There you have it, a quick and easy fix for problematic jacket cuff rolls.

[Canon EF 50mm f1.4 USM]

Saturday, November 16, 2013


Everyday I think about writing for this blog.  But for some reason I just don't.

With all the time I am surrounded with the days pass quickly, unnoticed.  I accomplish very little and don't seem to care.  I have adapted some new, healthy habits which are altering my old ones and I'm unsure of the evolution.  Physical fitness and mental fitness sometimes feel like two magnets facing the wrong sides and won't snap together.  With better time management I could learn to flip them over so they'll connect, but I haven't, though I am trying to learn.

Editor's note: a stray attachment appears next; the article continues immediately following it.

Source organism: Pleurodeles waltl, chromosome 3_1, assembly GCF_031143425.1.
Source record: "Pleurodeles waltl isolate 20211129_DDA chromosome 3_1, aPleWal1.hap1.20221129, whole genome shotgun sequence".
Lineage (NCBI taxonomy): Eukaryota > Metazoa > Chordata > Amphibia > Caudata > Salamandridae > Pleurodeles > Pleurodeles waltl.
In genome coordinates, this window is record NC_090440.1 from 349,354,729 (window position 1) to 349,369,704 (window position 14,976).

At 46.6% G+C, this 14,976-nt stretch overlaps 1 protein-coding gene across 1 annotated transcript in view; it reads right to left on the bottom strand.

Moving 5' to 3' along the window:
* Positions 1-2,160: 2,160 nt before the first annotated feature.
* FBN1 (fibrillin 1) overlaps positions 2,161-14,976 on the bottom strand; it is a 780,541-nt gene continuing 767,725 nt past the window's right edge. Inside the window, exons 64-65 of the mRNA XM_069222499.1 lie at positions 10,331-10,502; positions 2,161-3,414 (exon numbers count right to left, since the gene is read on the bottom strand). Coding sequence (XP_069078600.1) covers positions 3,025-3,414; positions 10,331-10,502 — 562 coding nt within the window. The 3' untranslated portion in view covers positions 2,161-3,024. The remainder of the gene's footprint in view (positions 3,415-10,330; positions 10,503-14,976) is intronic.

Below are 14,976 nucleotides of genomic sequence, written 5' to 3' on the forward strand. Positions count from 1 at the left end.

I feel that I tried so hard learning to walk that I never focused on where I was trying to go.  So I now stand directionless.

It's funny how you can listen to the same song for years and never fully feel the story.  R.E.M is on my top five all-time favorite musicians' list, I have almost all their studio albums and then some, but even after twenty-odd years some songs remain elusive.  I kind of like the mystery.

R.E.M. switched record labels in the late 1980's then released the album "Green" which was a defining pivot point in their career.  The album carried a different feel from their earlier work with cleaner sound and a more pop feel which you can love, hate, or just go with (I chose the latter).

"Stand" was R.E.M.'s second top ten single, a bubblegum pop song so different than their earlier work.  The lyrics are easy to memorize and the meaning of finding one's life direction is quite clear.  One line, however, continues to echo through my head, "Think about direction, wonder why you haven't before."  Why haven't I?